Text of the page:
Ovid's Heroines by Clare Pollard

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These letters remind us that he, of all Latin love poets, understood the plight of the person left behind, waiting for news...And this breezy, witty translation should give new readers the chance to share this understanding.
-Guardian

Synopsis

Ovid's Heroides, written in Rome some time between 25 and 16 BC, was once his most popular work. The title translates as ""Heroines."" It is a series of poems in the voices of women from Greek and Roman myth - including Phaedra, Medea, Penelope, and Ariadne - addressed to the men they love. Clare Pollard's new translation rediscovers Ovid's Heroines for the 21st century, with a cast of women who are brave, bitchy, sexy, suicidal, horrifying, heartbreaking, and surprisingly modern. ""This breezily modern take on Heroides is a delight. . . Pollard effortlessly brings legendary Greek and Roman characters like Penelope, Dido, and Medea, and their sorrows, out of myth and into the twenty-first century.""--World Lit. Today February 2014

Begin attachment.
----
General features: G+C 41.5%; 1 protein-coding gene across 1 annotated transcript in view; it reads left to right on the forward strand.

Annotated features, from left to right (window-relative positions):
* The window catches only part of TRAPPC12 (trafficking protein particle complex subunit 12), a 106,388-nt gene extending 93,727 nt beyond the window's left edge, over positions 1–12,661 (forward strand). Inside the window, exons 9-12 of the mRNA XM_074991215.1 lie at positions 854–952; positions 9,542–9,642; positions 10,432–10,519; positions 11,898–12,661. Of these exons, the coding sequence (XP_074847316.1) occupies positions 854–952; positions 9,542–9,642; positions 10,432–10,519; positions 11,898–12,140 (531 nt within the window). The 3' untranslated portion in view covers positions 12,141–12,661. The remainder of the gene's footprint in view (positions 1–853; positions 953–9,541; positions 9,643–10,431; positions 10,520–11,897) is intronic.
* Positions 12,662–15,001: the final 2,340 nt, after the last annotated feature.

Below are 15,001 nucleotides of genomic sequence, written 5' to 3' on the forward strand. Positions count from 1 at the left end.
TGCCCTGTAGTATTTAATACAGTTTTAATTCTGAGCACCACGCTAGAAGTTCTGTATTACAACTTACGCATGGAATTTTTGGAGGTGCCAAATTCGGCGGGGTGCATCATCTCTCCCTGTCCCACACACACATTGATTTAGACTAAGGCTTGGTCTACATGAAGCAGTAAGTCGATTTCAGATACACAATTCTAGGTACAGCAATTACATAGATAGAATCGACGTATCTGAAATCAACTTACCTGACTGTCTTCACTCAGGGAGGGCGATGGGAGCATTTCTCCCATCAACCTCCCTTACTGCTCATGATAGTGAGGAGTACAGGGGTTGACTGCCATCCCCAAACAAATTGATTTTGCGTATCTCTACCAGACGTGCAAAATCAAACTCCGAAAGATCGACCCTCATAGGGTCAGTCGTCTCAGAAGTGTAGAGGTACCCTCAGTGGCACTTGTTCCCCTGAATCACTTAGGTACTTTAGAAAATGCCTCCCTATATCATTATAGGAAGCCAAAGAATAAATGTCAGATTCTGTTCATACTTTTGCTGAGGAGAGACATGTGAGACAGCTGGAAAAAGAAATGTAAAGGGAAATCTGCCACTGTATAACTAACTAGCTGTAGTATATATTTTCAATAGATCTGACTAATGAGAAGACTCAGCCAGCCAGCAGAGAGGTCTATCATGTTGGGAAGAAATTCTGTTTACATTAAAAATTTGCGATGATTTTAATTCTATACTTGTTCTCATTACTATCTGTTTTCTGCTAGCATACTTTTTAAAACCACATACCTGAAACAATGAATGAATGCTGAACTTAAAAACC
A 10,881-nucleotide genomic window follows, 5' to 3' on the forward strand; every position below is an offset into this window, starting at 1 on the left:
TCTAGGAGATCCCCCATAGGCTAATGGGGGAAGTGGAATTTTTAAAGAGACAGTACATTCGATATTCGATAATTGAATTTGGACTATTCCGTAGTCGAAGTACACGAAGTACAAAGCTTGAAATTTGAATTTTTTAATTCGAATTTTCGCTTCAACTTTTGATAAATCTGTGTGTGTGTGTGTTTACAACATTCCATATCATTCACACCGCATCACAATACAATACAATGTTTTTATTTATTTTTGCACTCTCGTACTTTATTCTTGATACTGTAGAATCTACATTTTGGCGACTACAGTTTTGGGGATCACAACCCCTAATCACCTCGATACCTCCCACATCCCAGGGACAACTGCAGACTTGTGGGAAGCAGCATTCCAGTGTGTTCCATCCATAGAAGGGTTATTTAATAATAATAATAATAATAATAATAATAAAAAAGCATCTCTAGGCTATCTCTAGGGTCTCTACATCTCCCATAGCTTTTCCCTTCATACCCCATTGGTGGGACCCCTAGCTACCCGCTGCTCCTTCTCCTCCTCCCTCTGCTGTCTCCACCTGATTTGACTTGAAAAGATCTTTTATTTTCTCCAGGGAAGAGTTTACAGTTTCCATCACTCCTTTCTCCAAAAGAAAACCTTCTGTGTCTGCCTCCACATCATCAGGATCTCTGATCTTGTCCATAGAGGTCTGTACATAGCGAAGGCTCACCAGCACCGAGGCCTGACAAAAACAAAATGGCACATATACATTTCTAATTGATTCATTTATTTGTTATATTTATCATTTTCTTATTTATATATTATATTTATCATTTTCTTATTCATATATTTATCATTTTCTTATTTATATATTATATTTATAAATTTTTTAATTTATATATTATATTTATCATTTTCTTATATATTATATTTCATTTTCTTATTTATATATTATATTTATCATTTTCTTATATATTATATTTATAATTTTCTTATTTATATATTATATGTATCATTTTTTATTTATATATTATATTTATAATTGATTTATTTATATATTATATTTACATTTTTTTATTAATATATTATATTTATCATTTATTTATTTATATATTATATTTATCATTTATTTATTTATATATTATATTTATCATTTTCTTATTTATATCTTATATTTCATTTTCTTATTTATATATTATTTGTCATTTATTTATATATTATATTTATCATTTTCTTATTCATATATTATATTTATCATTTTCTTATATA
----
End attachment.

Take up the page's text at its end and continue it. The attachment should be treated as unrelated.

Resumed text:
About Clare Pollard

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David R. Slavitt, poet, novelist, critic, and journalist, has published more than fifty books. His translations include the Metamorphoses of Ovid, The Fables of Avianus, the & quot;Eclogues& quot; and & quot;Georgics& quot; of Virgil, and Seneca: The Tragedies, Vols. 1 and 2, all available from Johns Hopkins.
 
Published December 2, 2013 by Bloodaxe Books Ltd. 112 pages
Genres: Literature & Fiction. Non-fiction
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Guardian

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Reviewed by Natalie Haynes on Jun 14 2013

These letters remind us that he, of all Latin love poets, understood the plight of the person left behind, waiting for news...And this breezy, witty translation should give new readers the chance to share this understanding.

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